This Cyber Monday Was the Biggest Online Shopping Day, Ever - Tue Nov 29 16:06:47 2016

Cyber Monday is likely to have been the biggest online shopping day in history, according to an analysis of visits to US retail websites. Online spending in the US yesterday hit a new record with $3.39bn spent online, a 10.2 percent increase year-over-year -- ahead even of Black Friday, when $3.34bn was spent. ZDNet adds:Cyber Monday is expected to generate slightly less mobile revenue than Black Friday at $1.19bn, but that's still a 48 percent increase on last year, according to the analysis by Adobe. Consumers have spent a total of $39.9bn online so far this month, it said, up 7.4 percent on last November, with 27 out of 28 days seeing online sales of over $1bn. The five best-selling toys in terms of quantity sold on Cyber Monday were Lego, Shopkins, Nerf, Barbie, and Little Live Pets. The five best-selling electronic products were Sony PlayStation 4, Microsoft Xbox, Samsung 4K TVs, Apple iPads, and Amazon Fire tablets, the company said.



Amazon Worker Jumps Off Company Building After Email Note - Tue Nov 29 15:25:58 2016

An anonymous reader writes: An Amazon employee was injured when he leaped off a building at the company's Seattle headquarters in what police characterized as a suicide attempt. The man, who wasn't identified by authorities, sent an e-mail visible to hundreds of co-workers, including Chief Executive Officer Jeff Bezos, before the incident occurred, according to a report on Bloomberg. The man survived the fall from Amazon's 12-story Apollo building at about 8:45 a.m. local time Monday and was taken to a Seattle hospital, police said. The man had recently put in a request to transfer to a different department, but was placed on an employee improvement plan, a step that can lead to termination if performance isn't improved, said the person, who asked not to be identified discussing company personnel matters. More than 20,000 people work in multiple buildings at Amazon's headquarters.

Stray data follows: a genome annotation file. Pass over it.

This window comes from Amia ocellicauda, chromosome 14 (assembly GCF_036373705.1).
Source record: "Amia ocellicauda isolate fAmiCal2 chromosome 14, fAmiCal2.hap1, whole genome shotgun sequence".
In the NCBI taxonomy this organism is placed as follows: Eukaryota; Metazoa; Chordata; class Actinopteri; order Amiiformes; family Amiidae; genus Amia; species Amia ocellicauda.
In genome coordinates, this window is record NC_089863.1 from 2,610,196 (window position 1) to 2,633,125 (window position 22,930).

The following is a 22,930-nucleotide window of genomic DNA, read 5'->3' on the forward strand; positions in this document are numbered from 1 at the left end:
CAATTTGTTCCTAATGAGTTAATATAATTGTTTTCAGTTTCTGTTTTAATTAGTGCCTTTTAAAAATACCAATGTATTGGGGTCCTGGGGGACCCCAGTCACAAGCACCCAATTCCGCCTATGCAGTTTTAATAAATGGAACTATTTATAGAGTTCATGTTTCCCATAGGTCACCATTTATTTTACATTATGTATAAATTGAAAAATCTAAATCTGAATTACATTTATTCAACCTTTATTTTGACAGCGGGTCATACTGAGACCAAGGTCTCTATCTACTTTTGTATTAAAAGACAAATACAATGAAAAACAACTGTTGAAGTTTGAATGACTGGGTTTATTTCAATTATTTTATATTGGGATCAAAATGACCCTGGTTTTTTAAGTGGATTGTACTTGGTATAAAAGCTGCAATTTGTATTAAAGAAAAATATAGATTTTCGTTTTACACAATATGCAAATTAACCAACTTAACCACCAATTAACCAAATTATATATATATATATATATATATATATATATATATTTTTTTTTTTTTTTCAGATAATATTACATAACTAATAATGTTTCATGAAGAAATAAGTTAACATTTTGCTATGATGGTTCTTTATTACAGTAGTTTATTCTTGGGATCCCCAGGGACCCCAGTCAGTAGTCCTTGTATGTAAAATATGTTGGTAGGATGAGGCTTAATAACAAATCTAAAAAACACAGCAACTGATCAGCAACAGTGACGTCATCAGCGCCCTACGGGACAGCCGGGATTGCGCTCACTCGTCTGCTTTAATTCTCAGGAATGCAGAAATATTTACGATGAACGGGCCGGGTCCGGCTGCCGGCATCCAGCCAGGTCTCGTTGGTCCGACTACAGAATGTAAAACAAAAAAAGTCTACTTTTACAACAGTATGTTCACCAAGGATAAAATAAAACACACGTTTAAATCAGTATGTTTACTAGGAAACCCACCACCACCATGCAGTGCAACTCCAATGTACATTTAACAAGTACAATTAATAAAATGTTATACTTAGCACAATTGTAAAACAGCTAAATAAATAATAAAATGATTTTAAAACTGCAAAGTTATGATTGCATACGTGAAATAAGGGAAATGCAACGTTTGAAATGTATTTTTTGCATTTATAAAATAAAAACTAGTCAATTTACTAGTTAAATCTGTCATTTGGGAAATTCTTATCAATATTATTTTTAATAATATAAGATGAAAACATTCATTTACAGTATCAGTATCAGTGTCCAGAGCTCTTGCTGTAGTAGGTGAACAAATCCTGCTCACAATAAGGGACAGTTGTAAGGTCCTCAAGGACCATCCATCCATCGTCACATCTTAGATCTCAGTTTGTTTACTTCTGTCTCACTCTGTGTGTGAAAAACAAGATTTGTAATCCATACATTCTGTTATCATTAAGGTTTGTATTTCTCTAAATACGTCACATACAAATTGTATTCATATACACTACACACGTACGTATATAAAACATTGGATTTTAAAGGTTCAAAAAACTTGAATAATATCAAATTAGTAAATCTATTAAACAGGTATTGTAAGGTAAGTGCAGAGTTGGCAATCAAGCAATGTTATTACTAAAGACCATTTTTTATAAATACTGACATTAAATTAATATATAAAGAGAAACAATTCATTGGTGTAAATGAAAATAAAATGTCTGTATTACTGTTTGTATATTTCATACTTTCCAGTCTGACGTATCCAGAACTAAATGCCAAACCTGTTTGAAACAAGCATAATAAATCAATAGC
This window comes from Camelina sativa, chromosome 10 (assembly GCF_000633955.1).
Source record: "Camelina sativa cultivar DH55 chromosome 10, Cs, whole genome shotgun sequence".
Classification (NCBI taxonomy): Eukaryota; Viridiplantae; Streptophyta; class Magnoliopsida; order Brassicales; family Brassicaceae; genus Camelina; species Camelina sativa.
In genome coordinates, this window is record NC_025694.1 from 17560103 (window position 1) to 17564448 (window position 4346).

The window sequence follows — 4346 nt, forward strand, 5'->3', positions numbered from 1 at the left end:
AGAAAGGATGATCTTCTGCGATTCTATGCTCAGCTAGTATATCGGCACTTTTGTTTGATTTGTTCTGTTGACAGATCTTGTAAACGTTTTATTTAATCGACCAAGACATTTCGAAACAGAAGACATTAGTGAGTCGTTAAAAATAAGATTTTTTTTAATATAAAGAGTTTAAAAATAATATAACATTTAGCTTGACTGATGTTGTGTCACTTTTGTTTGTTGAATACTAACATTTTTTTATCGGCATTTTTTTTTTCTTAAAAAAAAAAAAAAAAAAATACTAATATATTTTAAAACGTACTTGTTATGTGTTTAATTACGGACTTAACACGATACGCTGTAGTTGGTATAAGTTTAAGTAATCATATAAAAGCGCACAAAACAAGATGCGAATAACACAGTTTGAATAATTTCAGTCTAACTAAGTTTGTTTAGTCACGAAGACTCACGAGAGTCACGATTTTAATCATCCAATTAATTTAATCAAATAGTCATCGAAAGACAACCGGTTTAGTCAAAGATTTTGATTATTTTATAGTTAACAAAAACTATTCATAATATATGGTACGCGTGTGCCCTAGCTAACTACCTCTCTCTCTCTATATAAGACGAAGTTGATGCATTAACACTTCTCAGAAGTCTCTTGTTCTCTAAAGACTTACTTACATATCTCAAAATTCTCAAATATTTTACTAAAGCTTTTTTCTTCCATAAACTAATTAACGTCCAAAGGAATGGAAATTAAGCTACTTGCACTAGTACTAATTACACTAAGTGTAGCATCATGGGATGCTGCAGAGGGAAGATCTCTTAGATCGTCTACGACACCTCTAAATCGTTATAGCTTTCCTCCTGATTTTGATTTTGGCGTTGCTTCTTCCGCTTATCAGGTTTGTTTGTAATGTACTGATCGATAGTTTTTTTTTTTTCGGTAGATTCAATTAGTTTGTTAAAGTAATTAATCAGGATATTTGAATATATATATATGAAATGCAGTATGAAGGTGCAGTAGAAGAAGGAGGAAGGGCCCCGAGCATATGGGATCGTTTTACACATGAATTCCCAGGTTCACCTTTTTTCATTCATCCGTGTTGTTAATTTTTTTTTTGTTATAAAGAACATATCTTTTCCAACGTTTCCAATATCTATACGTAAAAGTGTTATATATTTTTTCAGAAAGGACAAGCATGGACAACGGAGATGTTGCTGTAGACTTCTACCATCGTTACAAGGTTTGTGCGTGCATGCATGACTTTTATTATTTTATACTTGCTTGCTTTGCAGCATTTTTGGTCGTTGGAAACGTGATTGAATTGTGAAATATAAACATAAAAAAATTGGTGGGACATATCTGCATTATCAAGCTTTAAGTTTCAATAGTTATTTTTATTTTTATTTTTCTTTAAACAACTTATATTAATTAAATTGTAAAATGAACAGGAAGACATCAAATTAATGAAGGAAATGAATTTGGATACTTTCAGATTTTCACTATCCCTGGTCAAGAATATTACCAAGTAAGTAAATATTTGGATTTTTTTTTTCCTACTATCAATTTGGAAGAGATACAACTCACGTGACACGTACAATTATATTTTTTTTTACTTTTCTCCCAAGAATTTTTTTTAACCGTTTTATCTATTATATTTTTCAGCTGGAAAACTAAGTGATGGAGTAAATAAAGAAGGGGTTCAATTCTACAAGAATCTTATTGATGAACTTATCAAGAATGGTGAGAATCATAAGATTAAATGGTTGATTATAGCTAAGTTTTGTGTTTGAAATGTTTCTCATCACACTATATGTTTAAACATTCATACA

The UK Is About to Legalize Mass Surveillance - Tue Nov 29 14:43:49 2016

From a report on Motherboard: On Tuesday, the UK is due to pass its controversial new surveillance law, the Investigatory Powers Act, according to the Home Office. The Act, which has received overwhelming support in both the House of Commons and Lords, formally legalizes a number of mass surveillance programs revealed by Edward Snowden in 2013. It also introduces a new power which will force internet service providers to store browsing data on all customers for 12 months. Civil liberties campaigners have described the Act as one of the most extreme surveillance laws in any democracy, while law enforcement agencies believe that the collection of browsing data is vital in an age of ubiquitous internet communications. "The Investigatory Powers Act 2016 will ensure that law enforcement and the security and intelligence agencies have the powers they need in a digital age to disrupt terrorist attacks, subject to strict safeguards and world-leading oversight," a statement from the Home Office reads. Much of the Act gives stronger legal footing to the UK's various bulk powers, including "bulk interception," which is, in general terms, the collection of internet and phone communications en masse. In June 2013, using documents provided by Edward Snowden, The Guardian revealed that the GCHQ taps fibre-optic undersea cables in order to intercept emails, internet histories, calls, and a wealth of other data.